There are people who do good deeds in silence. They come and go like a whisper, and most of the time we think it was luck, but it’s so much more than that. Tucker isn’t a wealthy man—he’s on a teacher’s salary—and he just paid a massive bill for a student. Mari isn’t his daughter. He doesn’t owe her a damn thing, and yet he did this for her. It makes Trystan wonder exactly what Tucker’s done for him, and what kindnesses swept by unnoticed, because now he’s certain that there have been many.
The words knock around in Trystan’s head for a moment before he asks, “Yeah, but why not tell her you paid for it?” It’s not that he thinks Tucker should draw attention to it, but he wants to know why the teacher did it and doesn’t want credit for his actions. The behavior is so contradictory to everything Trystan experienced growing up that he can’t fathom the situation. What would compel someone, an acquaintance at best, to act so selflessly?
The large man doesn’t answer at first. Instead, he glances around to make sure they’re still alone before leaning in closer to Trystan’s ear. “Because ownership of the action devalues the kindness in some cases. It’ll make her feel indebted, and that isn’t the reason it was done. Well, not that I would know.” Tucker grins, and admits nothing and everything with his statement.
Having ideals is one thing, and acting on them is quite another. Trystan knows what kind of man he wants to be and sees a reflection of himself in Tucker. Or maybe it’s the other way around. It’s possible that the young teacher already rubbed off on him over the years.
Tucker is quiet for a moment and then points to Trystan’s packet. “The contract that I think you’ll be the happiest living with is on top. There’s a pen in the envelope. Congratulations, Mr. Scott.”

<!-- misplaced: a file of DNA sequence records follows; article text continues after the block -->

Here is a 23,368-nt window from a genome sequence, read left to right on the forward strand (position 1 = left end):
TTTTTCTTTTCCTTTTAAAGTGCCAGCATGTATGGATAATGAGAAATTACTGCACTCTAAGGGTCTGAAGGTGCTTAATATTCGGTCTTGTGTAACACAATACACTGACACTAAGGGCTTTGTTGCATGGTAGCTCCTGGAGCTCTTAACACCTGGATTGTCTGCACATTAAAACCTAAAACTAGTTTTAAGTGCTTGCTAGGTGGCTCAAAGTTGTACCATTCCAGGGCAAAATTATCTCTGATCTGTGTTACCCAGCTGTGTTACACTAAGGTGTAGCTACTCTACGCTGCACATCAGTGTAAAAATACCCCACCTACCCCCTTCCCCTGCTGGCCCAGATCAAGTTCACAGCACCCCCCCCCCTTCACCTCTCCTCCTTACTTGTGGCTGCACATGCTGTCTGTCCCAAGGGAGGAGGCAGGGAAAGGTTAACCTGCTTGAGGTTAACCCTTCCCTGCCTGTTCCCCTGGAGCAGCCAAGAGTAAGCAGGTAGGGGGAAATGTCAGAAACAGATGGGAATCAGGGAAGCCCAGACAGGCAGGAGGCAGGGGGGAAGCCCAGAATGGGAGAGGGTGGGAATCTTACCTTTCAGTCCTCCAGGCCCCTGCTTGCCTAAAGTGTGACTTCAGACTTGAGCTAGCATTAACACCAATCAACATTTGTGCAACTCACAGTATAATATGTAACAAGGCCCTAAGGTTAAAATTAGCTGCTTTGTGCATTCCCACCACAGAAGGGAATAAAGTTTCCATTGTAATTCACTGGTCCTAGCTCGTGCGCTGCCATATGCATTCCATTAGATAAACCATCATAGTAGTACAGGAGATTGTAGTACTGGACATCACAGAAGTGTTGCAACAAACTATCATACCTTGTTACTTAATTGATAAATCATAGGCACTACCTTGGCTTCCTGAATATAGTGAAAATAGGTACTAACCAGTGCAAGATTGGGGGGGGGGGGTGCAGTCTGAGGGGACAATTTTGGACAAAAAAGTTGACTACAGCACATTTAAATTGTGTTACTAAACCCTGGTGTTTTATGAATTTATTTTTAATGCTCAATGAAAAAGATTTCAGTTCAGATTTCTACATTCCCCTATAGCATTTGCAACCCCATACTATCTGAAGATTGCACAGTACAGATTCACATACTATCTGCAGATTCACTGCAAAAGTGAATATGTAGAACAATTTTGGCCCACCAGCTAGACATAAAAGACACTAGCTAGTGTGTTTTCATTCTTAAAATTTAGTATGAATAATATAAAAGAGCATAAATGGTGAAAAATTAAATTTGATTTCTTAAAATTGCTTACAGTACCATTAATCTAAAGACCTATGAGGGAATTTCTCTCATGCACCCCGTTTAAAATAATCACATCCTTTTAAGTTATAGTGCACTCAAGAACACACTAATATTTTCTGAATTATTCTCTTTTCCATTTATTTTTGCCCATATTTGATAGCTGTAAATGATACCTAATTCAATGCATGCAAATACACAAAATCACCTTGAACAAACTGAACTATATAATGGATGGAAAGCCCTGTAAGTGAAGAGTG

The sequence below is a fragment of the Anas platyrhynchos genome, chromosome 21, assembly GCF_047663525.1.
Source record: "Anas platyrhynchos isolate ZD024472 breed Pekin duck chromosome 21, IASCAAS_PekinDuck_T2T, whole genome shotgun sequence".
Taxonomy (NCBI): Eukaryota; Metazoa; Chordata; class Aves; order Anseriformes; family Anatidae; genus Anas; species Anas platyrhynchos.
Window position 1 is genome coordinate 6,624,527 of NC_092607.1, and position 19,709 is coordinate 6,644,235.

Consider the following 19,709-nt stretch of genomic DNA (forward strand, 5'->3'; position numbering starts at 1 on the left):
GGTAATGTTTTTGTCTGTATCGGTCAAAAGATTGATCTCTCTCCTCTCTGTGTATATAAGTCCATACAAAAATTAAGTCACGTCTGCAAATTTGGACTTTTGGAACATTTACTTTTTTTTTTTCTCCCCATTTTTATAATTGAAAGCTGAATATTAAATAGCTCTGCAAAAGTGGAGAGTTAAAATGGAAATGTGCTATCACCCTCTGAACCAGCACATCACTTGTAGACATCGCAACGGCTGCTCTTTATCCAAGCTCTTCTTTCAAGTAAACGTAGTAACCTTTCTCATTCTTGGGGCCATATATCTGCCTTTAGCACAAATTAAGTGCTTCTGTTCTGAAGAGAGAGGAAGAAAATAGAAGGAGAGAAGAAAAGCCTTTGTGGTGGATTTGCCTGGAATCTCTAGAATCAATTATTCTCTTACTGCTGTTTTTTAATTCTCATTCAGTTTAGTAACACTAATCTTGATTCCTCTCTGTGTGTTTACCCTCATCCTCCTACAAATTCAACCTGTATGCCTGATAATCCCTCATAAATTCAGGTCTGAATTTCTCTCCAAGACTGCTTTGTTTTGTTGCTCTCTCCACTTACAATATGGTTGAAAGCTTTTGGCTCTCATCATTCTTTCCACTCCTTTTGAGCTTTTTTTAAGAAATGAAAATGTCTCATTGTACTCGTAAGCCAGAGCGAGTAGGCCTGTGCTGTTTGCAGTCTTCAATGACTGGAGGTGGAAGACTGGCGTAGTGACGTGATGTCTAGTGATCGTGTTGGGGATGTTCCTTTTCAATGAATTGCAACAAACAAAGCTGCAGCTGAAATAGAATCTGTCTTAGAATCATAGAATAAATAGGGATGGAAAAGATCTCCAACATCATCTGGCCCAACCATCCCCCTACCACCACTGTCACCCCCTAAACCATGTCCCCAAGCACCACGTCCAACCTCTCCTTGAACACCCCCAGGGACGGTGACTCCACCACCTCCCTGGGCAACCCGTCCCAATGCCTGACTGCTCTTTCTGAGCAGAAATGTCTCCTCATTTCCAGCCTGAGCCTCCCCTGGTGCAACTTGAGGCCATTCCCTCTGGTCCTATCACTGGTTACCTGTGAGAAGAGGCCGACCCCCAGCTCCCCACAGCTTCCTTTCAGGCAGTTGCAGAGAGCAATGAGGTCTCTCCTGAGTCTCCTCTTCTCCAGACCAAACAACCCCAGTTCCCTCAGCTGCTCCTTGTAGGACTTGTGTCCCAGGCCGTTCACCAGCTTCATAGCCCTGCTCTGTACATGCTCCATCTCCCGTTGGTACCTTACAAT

Trystan pulls the contract out and scans it. Just as Tucker starts to walk off, Trystan says, “There’s nothing in here for you.” There’s no notation of a commission percentage for Tucker. No flat fee. Nothing.
The teacher doesn’t stop, look back, or try to explain. He simply acts as if he didn’t hear and heads off toward the lighting cage to make sure everyone is where they need to be before the curtain goes up. Trystan watches as Tucker disappears around the corner. He looks at the contracts in his hands and knows what he’s going to do.
I’ve never gone on stage before to do a live performance. Up until now, I was the girl who sat in the shadows, the person that no one knew was there. By intermission everyone knows my name. They’ll see me flooded in golden light, standing center stage with Trystan. I’ve always thought he had charisma. The way he says his lines makes the night feel surreal. It’s like we’re star-crossed lovers trapped in another time, in another life.
There are more people in the audience than I’ve ever seen. I peeked between the curtains from backstage before the play started. Now that things are underway, my heart doesn’t pound so frantically. Periodically, the glint of a camera lens catches my eye from somewhere in back, but I can’t see past the second row. The rest of the audience is swallowed in blackness, which is good, otherwise my nerves would choke me to death and I’d die.
The lights keep me from looking out into the audience. They’re blinding, and every time I feel the racing of my heart as I start to panic, Trystan seems to sense it. He touches me lightly—on my cheek or my wrist—and pulls me back to where it’s only the two of us. When he does that, I realize that I could go on like this forever. He anchors me, steadies me, and makes me a better person.